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Iran Khodro, SAIPA deny interest in bankrupt British MG Rover


Tehran, April 23, IRNA-Leading car makers Iran Khodro and SAIPA denied Saturday having approached Britain's only remaining mass car manufacturer MG Rover for a deal before its collapse two weeks ago.

"Iran Khodro has no such plan," the company's deputy managing director Mojtaba Shivapour told IRNA when asked to comment on reports that the leading Iranian car maker had intended to buy MG Rover.

Meanwhile, an official at the SAIPA Group who asked to remain unnamed, stressed that 'no step has been taken on the part of SAIPA to purchase the bankrupt company of MG Rover and domestic companies have held no negotiation in this respect'.

Administrators seeking sell-off of the British entity's assets however confirmed Saturday that Iran was among over 200 bidders seeking to buy a part of MG Rover.

"Interest has been expressed by potential buyers from south east Asia, the Middle East, India, Russia and China as well as from the UK," joint administrator Tony Lomas said.

"We have had over 200 expressions of interest and we will be looking at all of these," Lomas was quoted saying by the UK's PA News service.

Reports have suggested that Iran Khodro and SAIPA were among those expressing an interest and planning to hold discussions about buying the rights and assets of MG Rover.

Iran Khodro is the biggest car maker in the Middle East and also makes Peugeot under license while SAIPA is the second largest car manufacturer in Iran.

Around 5,000 workers at Rover's main Longbridge plant in Birmingham lost their jobs over a week ago after the failure to reach a partnership with Shanghai Automotive Industrial Corporation of China.

According to the Financial Times, six dealerships in Britain owned by the company are also expected to offer discounts of up to 45 percent on new cars to help administrators raise cash from assets.

Last Thursday, it was reported that Dastaan of Iran had been in exploratory talks with Rover for about 15 months over plans to build a plant and assemble some 150,000 cars a year in Sistan-Baluchestan province before the collapse.

Senior British ministers were reported Thursday to have held a series of meetings with the Iranian government before the collapse of MG Rover, hoping a deal could have saved the UK's only remaining mass car manufacturer.

According to the Daily Telegraph, the talks involved Iranian firm, Dastaan, which had been negotiating with MG Rover since early 2004 over plans to assemble some 150,000 cars each year in eastern Iran -- more than the entire output of the MG Rover group in 2004.

The first trial shipment of 2,000 Rover 75 and 45 models, worth pnds 20 million (dlrs 38 m) was said to have been due this month and in May and June, with another pnds 30 m delivery later in the summer.

The reported exploratory talks with Iran coincided with the former British state car manufacturer trying to secure a joint venture with Shanghai Automotive Industrial Corporation of China, which also resulted in failure.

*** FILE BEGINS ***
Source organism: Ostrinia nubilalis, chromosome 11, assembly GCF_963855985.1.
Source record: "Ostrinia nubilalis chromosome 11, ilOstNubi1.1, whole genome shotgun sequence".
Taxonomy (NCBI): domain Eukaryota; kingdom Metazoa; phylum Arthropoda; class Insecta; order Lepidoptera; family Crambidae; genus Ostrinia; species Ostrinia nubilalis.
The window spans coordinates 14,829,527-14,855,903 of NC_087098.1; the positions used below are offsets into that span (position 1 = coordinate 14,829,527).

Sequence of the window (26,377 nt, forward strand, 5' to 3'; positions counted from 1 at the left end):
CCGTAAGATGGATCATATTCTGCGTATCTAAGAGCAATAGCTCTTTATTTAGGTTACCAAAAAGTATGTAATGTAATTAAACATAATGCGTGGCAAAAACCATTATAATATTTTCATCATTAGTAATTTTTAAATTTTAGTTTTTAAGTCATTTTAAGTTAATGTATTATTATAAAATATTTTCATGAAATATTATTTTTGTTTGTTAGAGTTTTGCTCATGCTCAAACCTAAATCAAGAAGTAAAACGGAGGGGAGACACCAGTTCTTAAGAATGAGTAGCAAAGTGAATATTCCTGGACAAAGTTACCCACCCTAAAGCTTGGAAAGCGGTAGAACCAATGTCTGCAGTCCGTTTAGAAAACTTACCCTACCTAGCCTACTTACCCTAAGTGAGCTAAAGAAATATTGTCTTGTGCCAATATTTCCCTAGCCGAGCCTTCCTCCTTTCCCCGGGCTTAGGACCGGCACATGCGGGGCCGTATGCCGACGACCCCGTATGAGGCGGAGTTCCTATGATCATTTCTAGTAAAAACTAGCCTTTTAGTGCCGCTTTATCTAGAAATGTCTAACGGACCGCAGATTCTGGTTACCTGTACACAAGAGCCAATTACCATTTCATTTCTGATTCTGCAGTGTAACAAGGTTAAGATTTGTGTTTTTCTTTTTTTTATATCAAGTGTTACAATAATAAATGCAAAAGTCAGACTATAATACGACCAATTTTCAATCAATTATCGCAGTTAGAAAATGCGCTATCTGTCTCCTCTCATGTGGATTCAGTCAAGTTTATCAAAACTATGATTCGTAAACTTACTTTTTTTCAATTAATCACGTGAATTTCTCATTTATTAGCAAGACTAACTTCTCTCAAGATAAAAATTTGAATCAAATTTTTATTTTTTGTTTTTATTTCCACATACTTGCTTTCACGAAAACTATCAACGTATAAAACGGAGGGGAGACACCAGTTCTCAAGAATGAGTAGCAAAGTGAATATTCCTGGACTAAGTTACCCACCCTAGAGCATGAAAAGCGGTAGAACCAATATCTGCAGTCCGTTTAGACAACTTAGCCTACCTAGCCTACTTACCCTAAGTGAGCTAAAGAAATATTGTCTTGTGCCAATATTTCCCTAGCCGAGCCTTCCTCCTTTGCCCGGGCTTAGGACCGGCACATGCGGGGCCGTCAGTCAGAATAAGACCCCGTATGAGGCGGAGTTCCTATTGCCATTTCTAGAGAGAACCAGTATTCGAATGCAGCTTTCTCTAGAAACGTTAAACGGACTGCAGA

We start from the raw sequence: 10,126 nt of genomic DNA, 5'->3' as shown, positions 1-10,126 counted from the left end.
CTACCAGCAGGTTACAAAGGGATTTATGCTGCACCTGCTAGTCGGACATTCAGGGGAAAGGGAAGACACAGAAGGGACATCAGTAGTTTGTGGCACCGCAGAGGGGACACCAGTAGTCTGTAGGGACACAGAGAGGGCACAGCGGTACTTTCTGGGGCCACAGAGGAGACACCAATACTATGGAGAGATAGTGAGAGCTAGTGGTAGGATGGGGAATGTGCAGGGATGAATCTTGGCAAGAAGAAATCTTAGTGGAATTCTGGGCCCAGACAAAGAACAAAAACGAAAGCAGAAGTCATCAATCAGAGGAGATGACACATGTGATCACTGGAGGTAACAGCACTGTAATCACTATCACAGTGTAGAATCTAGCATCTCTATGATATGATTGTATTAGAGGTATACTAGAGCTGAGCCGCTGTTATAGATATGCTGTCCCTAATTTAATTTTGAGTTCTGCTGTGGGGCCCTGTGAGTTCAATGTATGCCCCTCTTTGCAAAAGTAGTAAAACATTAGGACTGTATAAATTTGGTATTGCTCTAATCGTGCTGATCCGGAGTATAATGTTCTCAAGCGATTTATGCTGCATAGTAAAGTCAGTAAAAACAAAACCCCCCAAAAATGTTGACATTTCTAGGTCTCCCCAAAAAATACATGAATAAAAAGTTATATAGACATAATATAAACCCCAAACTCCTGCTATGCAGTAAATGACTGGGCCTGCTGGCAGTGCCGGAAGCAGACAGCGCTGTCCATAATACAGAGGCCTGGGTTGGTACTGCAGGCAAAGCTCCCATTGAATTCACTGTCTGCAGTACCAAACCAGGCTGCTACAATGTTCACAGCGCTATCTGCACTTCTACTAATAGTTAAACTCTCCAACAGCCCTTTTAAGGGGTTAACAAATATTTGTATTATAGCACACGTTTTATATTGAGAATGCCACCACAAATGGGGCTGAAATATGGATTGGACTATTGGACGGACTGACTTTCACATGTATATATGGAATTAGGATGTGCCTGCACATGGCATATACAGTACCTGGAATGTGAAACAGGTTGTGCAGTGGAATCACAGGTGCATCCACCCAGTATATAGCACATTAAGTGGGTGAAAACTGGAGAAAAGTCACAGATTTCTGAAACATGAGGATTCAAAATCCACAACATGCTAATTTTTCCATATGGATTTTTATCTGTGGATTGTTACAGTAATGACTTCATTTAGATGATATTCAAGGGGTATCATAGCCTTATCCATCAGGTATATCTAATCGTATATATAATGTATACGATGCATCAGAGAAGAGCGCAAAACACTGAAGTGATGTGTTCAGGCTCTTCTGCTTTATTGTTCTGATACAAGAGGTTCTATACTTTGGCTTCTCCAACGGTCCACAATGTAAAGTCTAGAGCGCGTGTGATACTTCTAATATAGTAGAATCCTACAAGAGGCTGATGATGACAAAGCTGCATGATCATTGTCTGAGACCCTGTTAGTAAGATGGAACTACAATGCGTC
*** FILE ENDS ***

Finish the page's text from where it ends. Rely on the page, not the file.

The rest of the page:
The shipments to Iran were apparently aimed to test the market and establish a trading relationship before Rover and Dastaan moved on to the assembly stage in 2006 that could have doubled the car company's production worldwide.

But according to the Telegraph, Dastaan began to have cold feet as reports reached Tehran about growing difficulties at the car's Longbridge plant in Birmingham, central England.

It quoted a senior British official saying that Trade and Industry Secretary Patricia Hewitt held six meetings this year with Iran's ambassador in an attempt to shore up the deal.

The talks, the paper believed, suggested that Labor's British government was more involved in the search for a rescue deal than has so far been revealed.

It reported that Foreign Secretary Jack Straw also discussed Rover in a series of meetings with the Iranian Ambassador to London, Mohammad Hossein Adeli.

But the Department of Trade and Industry was said to have refused to comment on the discussion other than specifying that the UK government 'did all it to secure the future of the Longbridge site'.

A Foreign Office spokesman was also reported to have denied that Straw had played any role in negotiations to achieve a rescue deal to save Rover.

But Rover's chief of business development, Russ Thomas, confirmed that he had been in talks with Dastaan for about 15 months. "The plan was to start with units fully-assembled in the UK, then move next year to partial assembly," he said.

"Eventually, the idea was to reach full assembly of 150,000 cars a year. Had it been successful, it could have been very profitable," Thomas said.

It was believed that Dastaan hoped to build a Rover plant in Sistan-Baluchestan, which has a free-trade zone with special tax incentives for foreign firms.

Thomas suggested that the Iranian company seemed to be having trouble raising money, but official believed Dastaan's aim was to obtain Rover's intellectual property, brand rights and engineering capability, rather than set up a production plant.

Shanghai Automotive Industry is also reportedly hoping to buy Rover's brand name, which still belongs to the previous German owners BMW, in order to build 45 and 75 models in China.

Iran itself has a history of ties to the UK car industry, most notably with regard to the 1960s vintage Hillman Hunters, which was produced as the country's popular 'Paykan' models.

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